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Radiation therapy uses high energy x-rays to kill cancer cells. Depending on the stage of the cervical cancer, radiation therapy may be used:
The types of radiation therapy most often used to treat cervical cancer are:
It is important to know that smoking increases the side effects from radiation and can make treatment less effective. If you smoke, you should stop.
External beam radiation therapy (EBRT) aims x-rays at the cancer from a machine outside the body. Treatment is much like getting a regular x-ray, but the radiation dose is stronger.
Each radiation treatment lasts only a few minutes, but getting you into place for treatment usually takes longer. The procedure itself is painless.
When EBRT is used as the main treatment for cervical cancer, it is usually combined with chemotherapy (called concurrent chemoradiation). Often, a low dose of the chemo drug called cisplatin is used. Other chemo drugs can be used as well. The radiation treatments are given 5 days a week for about 5 weeks. The chemotherapy is given at scheduled times during the radiation. The schedule is determined by which drug is used. If the cancer has not spread to distant areas, brachytherapy, which is discussed below, may also be given after the concurrent chemoradiation is complete.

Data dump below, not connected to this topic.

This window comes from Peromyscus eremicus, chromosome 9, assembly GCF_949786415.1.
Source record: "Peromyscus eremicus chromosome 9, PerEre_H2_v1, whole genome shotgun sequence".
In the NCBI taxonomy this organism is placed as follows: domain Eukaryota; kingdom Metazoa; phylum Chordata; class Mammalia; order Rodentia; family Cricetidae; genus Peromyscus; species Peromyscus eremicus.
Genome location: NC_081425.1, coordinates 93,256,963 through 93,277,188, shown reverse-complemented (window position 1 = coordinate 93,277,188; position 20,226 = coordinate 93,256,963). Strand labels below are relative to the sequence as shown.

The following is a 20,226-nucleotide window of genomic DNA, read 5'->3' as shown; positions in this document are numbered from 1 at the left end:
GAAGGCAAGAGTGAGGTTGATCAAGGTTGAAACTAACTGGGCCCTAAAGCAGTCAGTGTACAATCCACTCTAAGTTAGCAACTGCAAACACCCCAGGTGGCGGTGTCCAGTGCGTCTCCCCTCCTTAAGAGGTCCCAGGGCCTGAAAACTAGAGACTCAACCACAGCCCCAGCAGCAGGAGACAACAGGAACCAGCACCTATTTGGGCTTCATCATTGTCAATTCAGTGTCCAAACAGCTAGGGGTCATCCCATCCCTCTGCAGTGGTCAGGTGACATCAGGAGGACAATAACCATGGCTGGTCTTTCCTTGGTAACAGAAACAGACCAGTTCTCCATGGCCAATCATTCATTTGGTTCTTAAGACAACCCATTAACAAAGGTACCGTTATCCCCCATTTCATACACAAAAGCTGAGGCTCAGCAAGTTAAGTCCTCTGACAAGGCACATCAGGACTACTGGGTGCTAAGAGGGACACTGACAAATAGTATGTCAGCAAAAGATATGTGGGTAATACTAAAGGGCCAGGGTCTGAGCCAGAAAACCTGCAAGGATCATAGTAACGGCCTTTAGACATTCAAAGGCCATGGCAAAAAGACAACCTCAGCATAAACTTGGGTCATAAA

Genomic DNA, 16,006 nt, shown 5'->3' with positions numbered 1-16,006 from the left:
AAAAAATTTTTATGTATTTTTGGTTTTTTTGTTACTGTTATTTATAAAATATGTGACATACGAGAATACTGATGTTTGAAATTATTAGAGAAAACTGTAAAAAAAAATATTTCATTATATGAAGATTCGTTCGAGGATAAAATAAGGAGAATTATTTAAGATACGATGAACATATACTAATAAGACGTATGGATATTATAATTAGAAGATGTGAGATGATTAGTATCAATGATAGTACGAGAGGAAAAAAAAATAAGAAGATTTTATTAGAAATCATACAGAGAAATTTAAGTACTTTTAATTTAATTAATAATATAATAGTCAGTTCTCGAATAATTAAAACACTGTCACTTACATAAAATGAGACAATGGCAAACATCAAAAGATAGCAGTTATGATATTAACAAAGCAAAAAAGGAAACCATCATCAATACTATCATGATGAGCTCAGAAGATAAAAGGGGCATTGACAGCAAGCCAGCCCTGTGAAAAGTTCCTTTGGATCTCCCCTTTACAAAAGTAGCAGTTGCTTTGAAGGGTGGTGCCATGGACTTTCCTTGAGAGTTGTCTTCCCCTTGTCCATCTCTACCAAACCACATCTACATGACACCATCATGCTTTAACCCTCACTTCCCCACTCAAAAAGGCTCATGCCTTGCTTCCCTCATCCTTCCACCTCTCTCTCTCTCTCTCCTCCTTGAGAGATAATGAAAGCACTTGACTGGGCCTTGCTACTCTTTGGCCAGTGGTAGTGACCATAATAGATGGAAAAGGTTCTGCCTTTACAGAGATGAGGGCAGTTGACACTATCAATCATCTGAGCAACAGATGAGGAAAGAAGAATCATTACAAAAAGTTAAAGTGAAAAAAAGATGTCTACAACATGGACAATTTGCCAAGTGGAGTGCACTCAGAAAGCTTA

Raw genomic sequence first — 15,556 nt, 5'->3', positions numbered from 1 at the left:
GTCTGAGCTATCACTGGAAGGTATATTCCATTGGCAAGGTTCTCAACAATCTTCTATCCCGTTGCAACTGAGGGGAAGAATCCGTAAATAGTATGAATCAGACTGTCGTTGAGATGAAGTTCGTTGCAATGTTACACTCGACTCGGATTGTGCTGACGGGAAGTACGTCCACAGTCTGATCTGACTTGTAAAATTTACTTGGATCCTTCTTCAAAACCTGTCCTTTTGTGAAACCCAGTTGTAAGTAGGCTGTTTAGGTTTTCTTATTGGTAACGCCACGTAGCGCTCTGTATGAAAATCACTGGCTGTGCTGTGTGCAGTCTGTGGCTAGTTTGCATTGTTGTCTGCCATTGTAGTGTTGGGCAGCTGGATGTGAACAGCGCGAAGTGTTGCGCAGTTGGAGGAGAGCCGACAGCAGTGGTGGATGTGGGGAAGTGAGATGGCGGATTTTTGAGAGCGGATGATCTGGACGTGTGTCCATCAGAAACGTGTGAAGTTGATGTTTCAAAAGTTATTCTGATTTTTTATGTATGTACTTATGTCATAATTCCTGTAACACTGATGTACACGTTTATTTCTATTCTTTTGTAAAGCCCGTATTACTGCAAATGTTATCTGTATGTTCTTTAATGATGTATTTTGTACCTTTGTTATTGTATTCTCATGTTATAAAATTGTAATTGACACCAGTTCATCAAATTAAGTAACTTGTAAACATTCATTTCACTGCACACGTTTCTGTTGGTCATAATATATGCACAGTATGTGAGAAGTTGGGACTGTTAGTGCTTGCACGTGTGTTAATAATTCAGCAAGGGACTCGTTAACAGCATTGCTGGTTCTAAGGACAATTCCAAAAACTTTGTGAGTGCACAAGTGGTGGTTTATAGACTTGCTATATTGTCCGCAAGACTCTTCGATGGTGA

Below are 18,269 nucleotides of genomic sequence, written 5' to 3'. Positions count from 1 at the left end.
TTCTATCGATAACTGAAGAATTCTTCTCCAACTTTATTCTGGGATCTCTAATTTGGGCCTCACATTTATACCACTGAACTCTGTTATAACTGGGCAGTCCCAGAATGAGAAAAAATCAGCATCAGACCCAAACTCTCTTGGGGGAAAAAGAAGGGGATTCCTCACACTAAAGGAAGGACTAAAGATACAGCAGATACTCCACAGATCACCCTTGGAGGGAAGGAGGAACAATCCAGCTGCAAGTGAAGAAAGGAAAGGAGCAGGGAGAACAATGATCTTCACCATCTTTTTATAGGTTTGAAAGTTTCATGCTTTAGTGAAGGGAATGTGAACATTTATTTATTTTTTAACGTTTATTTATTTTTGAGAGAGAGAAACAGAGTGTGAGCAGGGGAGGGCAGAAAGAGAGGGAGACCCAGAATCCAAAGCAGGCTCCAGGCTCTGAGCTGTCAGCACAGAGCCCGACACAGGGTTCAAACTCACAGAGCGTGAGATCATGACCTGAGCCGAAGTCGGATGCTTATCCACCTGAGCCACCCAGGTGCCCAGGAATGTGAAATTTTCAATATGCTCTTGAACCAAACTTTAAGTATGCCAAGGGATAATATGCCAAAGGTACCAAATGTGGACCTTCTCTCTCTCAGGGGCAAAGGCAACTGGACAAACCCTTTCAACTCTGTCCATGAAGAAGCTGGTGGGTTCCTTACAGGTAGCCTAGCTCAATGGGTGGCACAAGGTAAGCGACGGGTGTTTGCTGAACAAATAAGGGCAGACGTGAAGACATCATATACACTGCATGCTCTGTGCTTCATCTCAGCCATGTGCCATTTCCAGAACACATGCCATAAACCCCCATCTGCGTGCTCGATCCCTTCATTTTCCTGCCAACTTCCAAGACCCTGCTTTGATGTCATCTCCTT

EBRT can also be used as the main treatment of cervical cancer in patients who can’t tolerate chemoradiation, can’t safely have surgery, or choose not to have surgery. It can also be used by itself to treat areas of cancer spread.
Short-term side effects of external beam radiation therapy for cervical cancer can include:
When chemotherapy is given with radiation, the blood counts tend to be lower and fatigue and nausea tend to be worse. These side effects typically improve in the weeks after treatment is stopped.